Rabies Essay Research Paper RabiesWhat is Rabies

Rabies Essay, Research Paper Rabies What is Rabies? Who gets Rabies? Rabies is a viral disease of humans and other mammals. It is most common in carnivores. The word rabies comes from

Rabies Essay, Research Paper


What is Rabies? Who gets Rabies? Rabies is a viral disease of humans

and other mammals. It is most common in carnivores. The word rabies comes from

the word “hydrophobia”, fear of water. Rabies is a potentially deadly disease.

There are many things you can do to prevent yourself from meeting

rabies. The most important thing to do, is to be certain your pets have updated

vaccinations. Your pets can first get their vaccinations when they are three

months old. After that booster vaccinations must be given every one to three

years according to your state and city laws. It also depends on the type of


Most people associate rabies with dogs, cats, raccoons, skunks, wolves,

etc. The most common animals to have rabies are dogs, cats, and raccoons.

Rabies cases in cats have outnumbered all other domestic animals every year

since 1988. There was fifty-three percents increase in cat rabies between 1991-

1992. Most of the cases with cats have been unvaccinated strays.

Even if your pets do not go outside, they should still be vaccinated.

You cannot tell if you pet will accidentally get out or an infected animal will

get in. Avoid close contact with any wild animal. Never feed, handle, pet, or

take any wild animals in. Rabid animals will usually act in an abnormal way,

have a foamy saliva around the mouth, and show a loss of hair or fur. If the

animal is nocturnal, it may be out during the day. Rabid animals are usually

very outgoing and aggressive.

To keep wildlife away from your home avoid leaving pet food outside, and

keep the lids on trash cans secure, or store them inside a garage or shed. You

can prevent wildlife from your entering you home by sealing holes and screening

chimneys. If a wild animal does get in, do not touch it. Call your local

animal-control officer or humane society and let them remove it.

The rabies virus can be transmitted in three different ways. These are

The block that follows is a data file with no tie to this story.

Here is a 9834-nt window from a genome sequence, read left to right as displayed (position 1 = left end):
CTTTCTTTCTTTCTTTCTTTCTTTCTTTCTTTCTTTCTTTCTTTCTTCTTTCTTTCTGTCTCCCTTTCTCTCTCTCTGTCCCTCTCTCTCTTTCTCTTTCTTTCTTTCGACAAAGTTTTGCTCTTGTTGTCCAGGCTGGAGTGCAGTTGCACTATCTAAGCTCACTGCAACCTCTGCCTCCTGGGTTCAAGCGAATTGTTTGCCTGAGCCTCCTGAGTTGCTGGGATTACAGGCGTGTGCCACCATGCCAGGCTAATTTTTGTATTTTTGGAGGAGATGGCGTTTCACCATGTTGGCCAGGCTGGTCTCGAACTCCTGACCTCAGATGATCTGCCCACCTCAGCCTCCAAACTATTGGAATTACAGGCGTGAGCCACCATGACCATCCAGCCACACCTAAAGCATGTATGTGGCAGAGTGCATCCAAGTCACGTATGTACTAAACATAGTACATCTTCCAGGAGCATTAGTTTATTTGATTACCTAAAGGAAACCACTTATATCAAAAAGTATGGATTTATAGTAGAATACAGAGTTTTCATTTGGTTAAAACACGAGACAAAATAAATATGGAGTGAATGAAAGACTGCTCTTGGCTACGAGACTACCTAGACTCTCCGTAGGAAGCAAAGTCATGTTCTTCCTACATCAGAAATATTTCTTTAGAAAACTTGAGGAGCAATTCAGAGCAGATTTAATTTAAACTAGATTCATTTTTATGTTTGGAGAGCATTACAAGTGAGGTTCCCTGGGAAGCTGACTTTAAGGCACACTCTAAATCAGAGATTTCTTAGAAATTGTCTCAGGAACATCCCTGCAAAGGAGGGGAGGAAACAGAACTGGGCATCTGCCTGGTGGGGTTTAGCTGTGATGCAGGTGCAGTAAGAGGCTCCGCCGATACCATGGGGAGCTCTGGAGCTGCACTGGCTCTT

through saliva, the bite of an infected animal, and by contact through the mucus

membranes, or breaks in the skin.

Symptoms develop in ten to fifty days after exposure to this virus.

Symptoms in humans usually begin with depression, restlessness, fatigue, and a

fever. This is followed by a period of excitability, excessive salivation, and

convulsions, especially in throat spasms. The victim is unable to drink

although he or she is extremely thirsty. Death from paralysis and suffocation

follows within ten days. Once the symptoms of rabies have appeared, there is no

possible treatment for the disease.

The first vaccine against rabies was developed in France during the

1880’s by Louis Pasteur. Rabies cases in humans have since become rare in the

United States and other developed countries. This is because of the vaccination

programs for domestic animals. People in high risk occupations such as

veterinarians, forest-service, and health workers in developing countries are

also often treated against the disease. In 1987 a less expensive, low-dose

vaccine was introduced for a wider use by campers, travelers, etc. This is a

series of shots that is painful, but it works very well. This is the latest

type of vaccine available.

There are four things you can do if you are bitten by an animal that

might have rabies. You should wash any wounds thoroughly with warm soapy water.

Immediately after, call your doctor or go to an emergency room. Collect as much

information about the animal as possible. If it is someone else’s pet, find out

if it’s rabies vaccinations are up to date. Then report the incident to you

local animal control officer or health board. This is all you can do about the

incident. There are very few rabies cases reported each year. The few cases

reported, mostly with the contact off wild animals. The wild animals that are

most frequently related with the spread of rabies are skunks, foxes, coyotes,

raccoons, rabbits, bats, stray cats, squirrels, rats, and other small rodents.

Despite the few cases reported, more people and animals die of rabies

every year. Fortunately, there are vaccines to help prevent the kind of virus

from spreading and taking animal or human lives.